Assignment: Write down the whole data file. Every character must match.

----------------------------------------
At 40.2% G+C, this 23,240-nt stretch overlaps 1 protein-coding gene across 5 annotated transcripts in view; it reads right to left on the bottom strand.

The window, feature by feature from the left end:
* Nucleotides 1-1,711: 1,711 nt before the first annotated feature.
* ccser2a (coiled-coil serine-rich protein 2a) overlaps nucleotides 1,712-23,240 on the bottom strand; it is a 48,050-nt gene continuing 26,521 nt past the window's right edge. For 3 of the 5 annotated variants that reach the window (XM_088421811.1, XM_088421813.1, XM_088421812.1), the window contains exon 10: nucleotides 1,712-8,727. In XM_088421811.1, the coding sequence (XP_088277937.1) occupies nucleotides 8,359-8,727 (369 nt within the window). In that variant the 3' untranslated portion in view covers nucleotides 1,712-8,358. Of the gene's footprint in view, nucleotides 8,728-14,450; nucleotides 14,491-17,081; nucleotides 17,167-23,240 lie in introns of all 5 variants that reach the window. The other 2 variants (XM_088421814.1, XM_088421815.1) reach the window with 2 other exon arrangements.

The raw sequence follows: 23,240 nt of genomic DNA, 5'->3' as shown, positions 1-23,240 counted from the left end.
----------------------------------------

At 40.2% G+C, this 23,240-nt stretch overlaps 1 protein-coding gene across 5 annotated transcripts in view; it reads right to left on the bottom strand.

The window, feature by feature from the left end:
* Nucleotides 1-1,711: 1,711 nt before the first annotated feature.
* ccser2a (coiled-coil serine-rich protein 2a) overlaps nucleotides 1,712-23,240 on the bottom strand; it is a 48,050-nt gene continuing 26,521 nt past the window's right edge. For 3 of the 5 annotated variants that reach the window (XM_088421811.1, XM_088421813.1, XM_088421812.1), the window contains exon 10: nucleotides 1,712-8,727. In XM_088421811.1, the coding sequence (XP_088277937.1) occupies nucleotides 8,359-8,727 (369 nt within the window). In that variant the 3' untranslated portion in view covers nucleotides 1,712-8,358. Of the gene's footprint in view, nucleotides 8,728-14,450; nucleotides 14,491-17,081; nucleotides 17,167-23,240 lie in introns of all 5 variants that reach the window. The other 2 variants (XM_088421814.1, XM_088421815.1) reach the window with 2 other exon arrangements.

The raw sequence follows: 23,240 nt of genomic DNA, 5'->3' as shown, positions 1-23,240 counted from the left end.